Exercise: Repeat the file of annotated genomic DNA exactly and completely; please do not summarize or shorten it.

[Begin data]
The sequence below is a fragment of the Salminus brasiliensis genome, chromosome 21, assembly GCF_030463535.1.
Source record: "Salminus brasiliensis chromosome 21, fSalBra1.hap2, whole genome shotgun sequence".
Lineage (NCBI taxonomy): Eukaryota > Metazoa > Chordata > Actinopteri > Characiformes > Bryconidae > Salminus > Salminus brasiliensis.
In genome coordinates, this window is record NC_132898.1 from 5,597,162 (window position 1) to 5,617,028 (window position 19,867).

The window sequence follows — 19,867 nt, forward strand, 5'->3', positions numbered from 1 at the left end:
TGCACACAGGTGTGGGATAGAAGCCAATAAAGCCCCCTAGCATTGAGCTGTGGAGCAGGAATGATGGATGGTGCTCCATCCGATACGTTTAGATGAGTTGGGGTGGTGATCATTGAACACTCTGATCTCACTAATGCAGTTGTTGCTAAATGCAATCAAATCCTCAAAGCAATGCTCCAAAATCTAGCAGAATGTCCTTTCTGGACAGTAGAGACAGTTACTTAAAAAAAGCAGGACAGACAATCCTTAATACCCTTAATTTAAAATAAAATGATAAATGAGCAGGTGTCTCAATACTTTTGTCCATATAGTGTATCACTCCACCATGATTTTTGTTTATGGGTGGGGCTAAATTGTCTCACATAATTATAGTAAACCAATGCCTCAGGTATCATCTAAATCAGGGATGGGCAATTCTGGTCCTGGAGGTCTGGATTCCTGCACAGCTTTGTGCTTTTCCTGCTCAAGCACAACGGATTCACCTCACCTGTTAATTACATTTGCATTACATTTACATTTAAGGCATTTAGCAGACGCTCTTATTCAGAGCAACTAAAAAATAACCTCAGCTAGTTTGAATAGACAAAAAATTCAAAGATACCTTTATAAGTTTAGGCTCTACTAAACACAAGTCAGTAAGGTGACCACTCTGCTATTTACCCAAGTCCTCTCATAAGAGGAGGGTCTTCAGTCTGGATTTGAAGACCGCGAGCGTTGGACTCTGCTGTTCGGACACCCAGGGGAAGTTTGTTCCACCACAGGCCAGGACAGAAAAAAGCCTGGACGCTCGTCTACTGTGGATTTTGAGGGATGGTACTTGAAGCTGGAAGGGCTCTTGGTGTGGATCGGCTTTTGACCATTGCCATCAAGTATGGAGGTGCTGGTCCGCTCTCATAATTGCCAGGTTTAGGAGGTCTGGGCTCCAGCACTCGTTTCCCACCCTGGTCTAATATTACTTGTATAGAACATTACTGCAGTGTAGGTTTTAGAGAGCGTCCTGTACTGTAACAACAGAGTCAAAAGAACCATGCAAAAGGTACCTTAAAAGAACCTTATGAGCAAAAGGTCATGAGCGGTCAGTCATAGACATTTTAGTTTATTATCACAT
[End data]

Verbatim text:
The sequence below is a fragment of the Salminus brasiliensis genome, chromosome 21, assembly GCF_030463535.1.
Source record: "Salminus brasiliensis chromosome 21, fSalBra1.hap2, whole genome shotgun sequence".
Lineage (NCBI taxonomy): Eukaryota > Metazoa > Chordata > Actinopteri > Characiformes > Bryconidae > Salminus > Salminus brasiliensis.
In genome coordinates, this window is record NC_132898.1 from 5,597,162 (window position 1) to 5,617,028 (window position 19,867).

The window sequence follows — 19,867 nt, forward strand, 5'->3', positions numbered from 1 at the left end:
TGCACACAGGTGTGGGATAGAAGCCAATAAAGCCCCCTAGCATTGAGCTGTGGAGCAGGAATGATGGATGGTGCTCCATCCGATACGTTTAGATGAGTTGGGGTGGTGATCATTGAACACTCTGATCTCACTAATGCAGTTGTTGCTAAATGCAATCAAATCCTCAAAGCAATGCTCCAAAATCTAGCAGAATGTCCTTTCTGGACAGTAGAGACAGTTACTTAAAAAAAGCAGGACAGACAATCCTTAATACCCTTAATTTAAAATAAAATGATAAATGAGCAGGTGTCTCAATACTTTTGTCCATATAGTGTATCACTCCACCATGATTTTTGTTTATGGGTGGGGCTAAATTGTCTCACATAATTATAGTAAACCAATGCCTCAGGTATCATCTAAATCAGGGATGGGCAATTCTGGTCCTGGAGGTCTGGATTCCTGCACAGCTTTGTGCTTTTCCTGCTCAAGCACAACGGATTCACCTCACCTGTTAATTACATTTGCATTACATTTACATTTAAGGCATTTAGCAGACGCTCTTATTCAGAGCAACTAAAAAATAACCTCAGCTAGTTTGAATAGACAAAAAATTCAAAGATACCTTTATAAGTTTAGGCTCTACTAAACACAAGTCAGTAAGGTGACCACTCTGCTATTTACCCAAGTCCTCTCATAAGAGGAGGGTCTTCAGTCTGGATTTGAAGACCGCGAGCGTTGGACTCTGCTGTTCGGACACCCAGGGGAAGTTTGTTCCACCACAGGCCAGGACAGAAAAAAGCCTGGACGCTCGTCTACTGTGGATTTTGAGGGATGGTACTTGAAGCTGGAAGGGCTCTTGGTGTGGATCGGCTTTTGACCATTGCCATCAAGTATGGAGGTGCTGGTCCGCTCTCATAATTGCCAGGTTTAGGAGGTCTGGGCTCCAGCACTCGTTTCCCACCCTGGTCTAATATTACTTGTATAGAACATTACTGCAGTGTAGGTTTTAGAGAGCGTCCTGTACTGTAACAACAGAGTCAAAAGAACCATGCAAAAGGTACCTTAAAAGAACCTTATGAGCAAAAGGTCATGAGCGGTCAGTCATAGACATTTTAGTTTATTATCACAT